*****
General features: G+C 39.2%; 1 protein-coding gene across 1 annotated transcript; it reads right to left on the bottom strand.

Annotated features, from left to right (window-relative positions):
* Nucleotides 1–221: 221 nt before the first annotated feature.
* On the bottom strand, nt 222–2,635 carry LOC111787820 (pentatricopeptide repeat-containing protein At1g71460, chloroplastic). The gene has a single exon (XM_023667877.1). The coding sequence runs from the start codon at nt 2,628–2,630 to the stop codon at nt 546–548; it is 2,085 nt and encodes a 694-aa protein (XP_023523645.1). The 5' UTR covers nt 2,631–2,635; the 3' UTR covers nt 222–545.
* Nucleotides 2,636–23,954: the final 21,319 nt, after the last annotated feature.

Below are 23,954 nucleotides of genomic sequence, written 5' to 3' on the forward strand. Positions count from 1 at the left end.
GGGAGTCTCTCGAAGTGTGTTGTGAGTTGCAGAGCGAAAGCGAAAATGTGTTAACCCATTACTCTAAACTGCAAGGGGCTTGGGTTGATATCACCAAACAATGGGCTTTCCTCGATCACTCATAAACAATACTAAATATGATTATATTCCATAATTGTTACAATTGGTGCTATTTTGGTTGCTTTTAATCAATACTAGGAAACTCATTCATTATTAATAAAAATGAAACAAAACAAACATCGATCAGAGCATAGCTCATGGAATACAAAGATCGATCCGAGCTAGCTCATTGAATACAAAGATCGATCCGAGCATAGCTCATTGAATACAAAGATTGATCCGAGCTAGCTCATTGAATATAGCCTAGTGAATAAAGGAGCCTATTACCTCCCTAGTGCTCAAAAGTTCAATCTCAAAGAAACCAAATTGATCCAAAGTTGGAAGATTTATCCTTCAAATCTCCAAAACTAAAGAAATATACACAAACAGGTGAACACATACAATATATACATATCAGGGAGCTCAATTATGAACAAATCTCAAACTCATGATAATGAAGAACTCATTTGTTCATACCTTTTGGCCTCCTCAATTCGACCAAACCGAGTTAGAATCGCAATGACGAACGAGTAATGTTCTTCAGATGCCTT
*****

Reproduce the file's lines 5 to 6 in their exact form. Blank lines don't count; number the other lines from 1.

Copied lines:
* Nucleotides 2,636–23,954: the final 21,319 nt, after the last annotated feature.

Below are 23,954 nucleotides of genomic sequence, written 5' to 3' on the forward strand. Positions count from 1 at the left end.